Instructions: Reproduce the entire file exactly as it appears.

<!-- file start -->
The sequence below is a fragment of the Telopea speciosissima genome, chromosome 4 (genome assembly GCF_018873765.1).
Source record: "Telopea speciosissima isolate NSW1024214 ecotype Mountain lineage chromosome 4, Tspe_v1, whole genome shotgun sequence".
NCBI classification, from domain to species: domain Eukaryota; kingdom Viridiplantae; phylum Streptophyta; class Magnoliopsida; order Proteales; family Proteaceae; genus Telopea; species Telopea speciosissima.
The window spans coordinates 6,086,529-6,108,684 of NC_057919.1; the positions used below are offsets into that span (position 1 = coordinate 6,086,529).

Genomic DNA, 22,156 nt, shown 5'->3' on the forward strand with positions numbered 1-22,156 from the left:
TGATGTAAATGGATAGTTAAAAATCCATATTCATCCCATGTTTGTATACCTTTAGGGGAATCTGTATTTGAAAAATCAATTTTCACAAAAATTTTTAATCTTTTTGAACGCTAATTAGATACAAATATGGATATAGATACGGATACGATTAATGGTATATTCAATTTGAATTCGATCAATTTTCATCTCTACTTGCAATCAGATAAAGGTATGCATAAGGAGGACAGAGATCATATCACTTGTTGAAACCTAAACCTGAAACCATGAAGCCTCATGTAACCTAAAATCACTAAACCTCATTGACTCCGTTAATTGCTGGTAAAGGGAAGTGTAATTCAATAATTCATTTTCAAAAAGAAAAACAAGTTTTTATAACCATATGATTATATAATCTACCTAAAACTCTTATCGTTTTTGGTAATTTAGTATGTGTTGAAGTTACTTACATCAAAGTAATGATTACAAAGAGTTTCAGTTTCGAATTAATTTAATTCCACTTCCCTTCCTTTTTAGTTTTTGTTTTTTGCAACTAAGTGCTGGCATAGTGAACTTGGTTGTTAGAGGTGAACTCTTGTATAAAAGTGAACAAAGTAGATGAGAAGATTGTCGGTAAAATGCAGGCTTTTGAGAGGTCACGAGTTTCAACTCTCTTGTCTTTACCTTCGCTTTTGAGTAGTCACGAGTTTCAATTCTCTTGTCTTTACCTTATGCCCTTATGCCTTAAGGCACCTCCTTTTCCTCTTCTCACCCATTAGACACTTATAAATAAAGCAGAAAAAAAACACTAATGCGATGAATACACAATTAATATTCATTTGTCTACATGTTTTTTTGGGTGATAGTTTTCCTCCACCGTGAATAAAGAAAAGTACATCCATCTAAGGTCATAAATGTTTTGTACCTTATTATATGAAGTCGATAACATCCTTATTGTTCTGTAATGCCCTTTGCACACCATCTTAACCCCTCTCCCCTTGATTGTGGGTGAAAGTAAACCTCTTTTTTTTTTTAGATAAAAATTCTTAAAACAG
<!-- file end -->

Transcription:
The sequence below is a fragment of the Telopea speciosissima genome, chromosome 4 (genome assembly GCF_018873765.1).
Source record: "Telopea speciosissima isolate NSW1024214 ecotype Mountain lineage chromosome 4, Tspe_v1, whole genome shotgun sequence".
NCBI classification, from domain to species: domain Eukaryota; kingdom Viridiplantae; phylum Streptophyta; class Magnoliopsida; order Proteales; family Proteaceae; genus Telopea; species Telopea speciosissima.
The window spans coordinates 6,086,529-6,108,684 of NC_057919.1; the positions used below are offsets into that span (position 1 = coordinate 6,086,529).

Genomic DNA, 22,156 nt, shown 5'->3' on the forward strand with positions numbered 1-22,156 from the left:
TGATGTAAATGGATAGTTAAAAATCCATATTCATCCCATGTTTGTATACCTTTAGGGGAATCTGTATTTGAAAAATCAATTTTCACAAAAATTTTTAATCTTTTTGAACGCTAATTAGATACAAATATGGATATAGATACGGATACGATTAATGGTATATTCAATTTGAATTCGATCAATTTTCATCTCTACTTGCAATCAGATAAAGGTATGCATAAGGAGGACAGAGATCATATCACTTGTTGAAACCTAAACCTGAAACCATGAAGCCTCATGTAACCTAAAATCACTAAACCTCATTGACTCCGTTAATTGCTGGTAAAGGGAAGTGTAATTCAATAATTCATTTTCAAAAAGAAAAACAAGTTTTTATAACCATATGATTATATAATCTACCTAAAACTCTTATCGTTTTTGGTAATTTAGTATGTGTTGAAGTTACTTACATCAAAGTAATGATTACAAAGAGTTTCAGTTTCGAATTAATTTAATTCCACTTCCCTTCCTTTTTAGTTTTTGTTTTTTGCAACTAAGTGCTGGCATAGTGAACTTGGTTGTTAGAGGTGAACTCTTGTATAAAAGTGAACAAAGTAGATGAGAAGATTGTCGGTAAAATGCAGGCTTTTGAGAGGTCACGAGTTTCAACTCTCTTGTCTTTACCTTCGCTTTTGAGTAGTCACGAGTTTCAATTCTCTTGTCTTTACCTTATGCCCTTATGCCTTAAGGCACCTCCTTTTCCTCTTCTCACCCATTAGACACTTATAAATAAAGCAGAAAAAAAACACTAATGCGATGAATACACAATTAATATTCATTTGTCTACATGTTTTTTTGGGTGATAGTTTTCCTCCACCGTGAATAAAGAAAAGTACATCCATCTAAGGTCATAAATGTTTTGTACCTTATTATATGAAGTCGATAACATCCTTATTGTTCTGTAATGCCCTTTGCACACCATCTTAACCCCTCTCCCCTTGATTGTGGGTGAAAGTAAACCTCTTTTTTTTTTTAGATAAAAATTCTTAAAACAG